Private duty nursing is care provided by a registered nurse or licensed practical nurse to someone who has complex medical needs. A private duty nurse performs skilled care in a person’s home that is typically provided in a hospital or nursing home. Nurses may help monitor and ensure that ventilators and tracheostomies are working, change and monitor feeding tubes, provide IV therapy, and more.

Children and adults with disabilities who need these services rely on private duty nurses in order to live at home in their communities. Otherwise, they may be forced into an institution or nursing home—away from their families—and often have a lower quality of life and social inclusion.

For parents and family members, private duty nurses help the family stay intact. For Pamela from New Jersey, “The home health care nurses change our lives every shift they show up. I get the chance to just be mom, not nurse or therapist, and I can be more present for my older son.”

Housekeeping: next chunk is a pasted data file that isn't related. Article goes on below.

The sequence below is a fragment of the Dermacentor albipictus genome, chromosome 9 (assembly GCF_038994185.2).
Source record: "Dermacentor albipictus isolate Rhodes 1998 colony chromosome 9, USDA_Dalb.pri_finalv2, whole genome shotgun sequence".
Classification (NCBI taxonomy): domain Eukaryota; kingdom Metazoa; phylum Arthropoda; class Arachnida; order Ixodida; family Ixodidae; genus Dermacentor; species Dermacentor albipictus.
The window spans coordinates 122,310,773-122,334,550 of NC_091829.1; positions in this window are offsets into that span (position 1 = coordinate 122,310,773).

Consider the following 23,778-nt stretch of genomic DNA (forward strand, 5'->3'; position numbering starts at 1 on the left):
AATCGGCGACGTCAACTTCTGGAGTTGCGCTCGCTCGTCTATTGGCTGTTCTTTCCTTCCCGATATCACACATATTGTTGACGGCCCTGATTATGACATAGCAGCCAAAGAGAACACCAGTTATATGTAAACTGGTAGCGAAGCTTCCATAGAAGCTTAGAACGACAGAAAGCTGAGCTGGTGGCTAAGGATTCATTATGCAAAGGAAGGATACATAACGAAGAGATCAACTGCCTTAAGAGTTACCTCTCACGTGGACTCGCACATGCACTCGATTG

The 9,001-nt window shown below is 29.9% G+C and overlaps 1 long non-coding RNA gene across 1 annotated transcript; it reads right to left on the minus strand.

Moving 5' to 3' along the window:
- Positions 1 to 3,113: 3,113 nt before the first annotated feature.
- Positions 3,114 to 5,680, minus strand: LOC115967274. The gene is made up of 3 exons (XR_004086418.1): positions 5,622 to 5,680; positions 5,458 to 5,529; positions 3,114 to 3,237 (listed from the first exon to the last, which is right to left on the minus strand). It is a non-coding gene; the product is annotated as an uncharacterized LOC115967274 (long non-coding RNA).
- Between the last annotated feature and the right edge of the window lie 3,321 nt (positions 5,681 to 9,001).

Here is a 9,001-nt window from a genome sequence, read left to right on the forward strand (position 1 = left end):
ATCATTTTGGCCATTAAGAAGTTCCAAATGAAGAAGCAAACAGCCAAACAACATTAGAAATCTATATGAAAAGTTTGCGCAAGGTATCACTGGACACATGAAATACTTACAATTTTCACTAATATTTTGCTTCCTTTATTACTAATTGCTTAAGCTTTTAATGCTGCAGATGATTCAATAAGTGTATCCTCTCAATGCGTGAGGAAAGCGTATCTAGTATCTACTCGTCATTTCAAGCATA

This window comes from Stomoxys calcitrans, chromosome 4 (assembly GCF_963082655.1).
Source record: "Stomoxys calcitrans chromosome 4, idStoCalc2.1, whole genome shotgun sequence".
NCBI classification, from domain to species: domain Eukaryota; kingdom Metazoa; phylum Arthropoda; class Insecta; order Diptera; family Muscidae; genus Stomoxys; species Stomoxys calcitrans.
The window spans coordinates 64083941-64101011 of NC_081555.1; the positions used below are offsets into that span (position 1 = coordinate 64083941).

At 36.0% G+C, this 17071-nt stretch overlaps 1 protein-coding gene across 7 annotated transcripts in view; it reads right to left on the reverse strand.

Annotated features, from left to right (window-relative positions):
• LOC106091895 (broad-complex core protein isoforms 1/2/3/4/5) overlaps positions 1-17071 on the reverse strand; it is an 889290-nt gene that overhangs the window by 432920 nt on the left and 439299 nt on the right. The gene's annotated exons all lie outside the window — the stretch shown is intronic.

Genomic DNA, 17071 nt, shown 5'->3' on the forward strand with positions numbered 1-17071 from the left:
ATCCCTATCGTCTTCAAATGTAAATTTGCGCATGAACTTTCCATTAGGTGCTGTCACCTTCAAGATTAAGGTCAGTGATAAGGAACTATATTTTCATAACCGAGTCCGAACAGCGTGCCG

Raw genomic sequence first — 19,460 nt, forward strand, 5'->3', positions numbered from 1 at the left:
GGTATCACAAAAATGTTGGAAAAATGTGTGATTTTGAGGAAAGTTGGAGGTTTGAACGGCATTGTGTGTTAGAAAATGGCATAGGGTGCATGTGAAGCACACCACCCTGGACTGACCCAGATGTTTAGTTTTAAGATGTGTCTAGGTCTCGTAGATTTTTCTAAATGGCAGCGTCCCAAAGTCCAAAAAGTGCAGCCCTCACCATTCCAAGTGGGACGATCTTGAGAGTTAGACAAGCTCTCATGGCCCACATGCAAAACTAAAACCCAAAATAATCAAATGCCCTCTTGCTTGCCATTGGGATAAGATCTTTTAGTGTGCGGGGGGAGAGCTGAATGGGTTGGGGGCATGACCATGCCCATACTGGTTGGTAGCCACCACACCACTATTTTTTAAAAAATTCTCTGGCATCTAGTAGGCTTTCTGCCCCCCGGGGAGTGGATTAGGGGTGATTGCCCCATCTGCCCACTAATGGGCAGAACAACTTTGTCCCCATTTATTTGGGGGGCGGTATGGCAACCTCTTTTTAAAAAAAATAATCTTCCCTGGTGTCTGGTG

Private duty nurses also help families remain financially stable and parents remain employed. When their third child, Josh, was born and had significant medical needs, Debbi and Victor struggled to hold onto their jobs. Victor was often called away for active military duty. Debbi worked through the night to meet her deadlines and keep the health insurance they relied on for Josh’s care. “That insurance, it was always in the back of my mind, was what was keeping Josh alive.” The challenges of balancing work and family caregiving responsibilities began to mount. Debbi struggled to get approved for unpaid leave and as Josh’s care needs increased, Debbi had to reduce her working hours substantially. This was a financial burden for the entire family and increased her worry about losing her job altogether.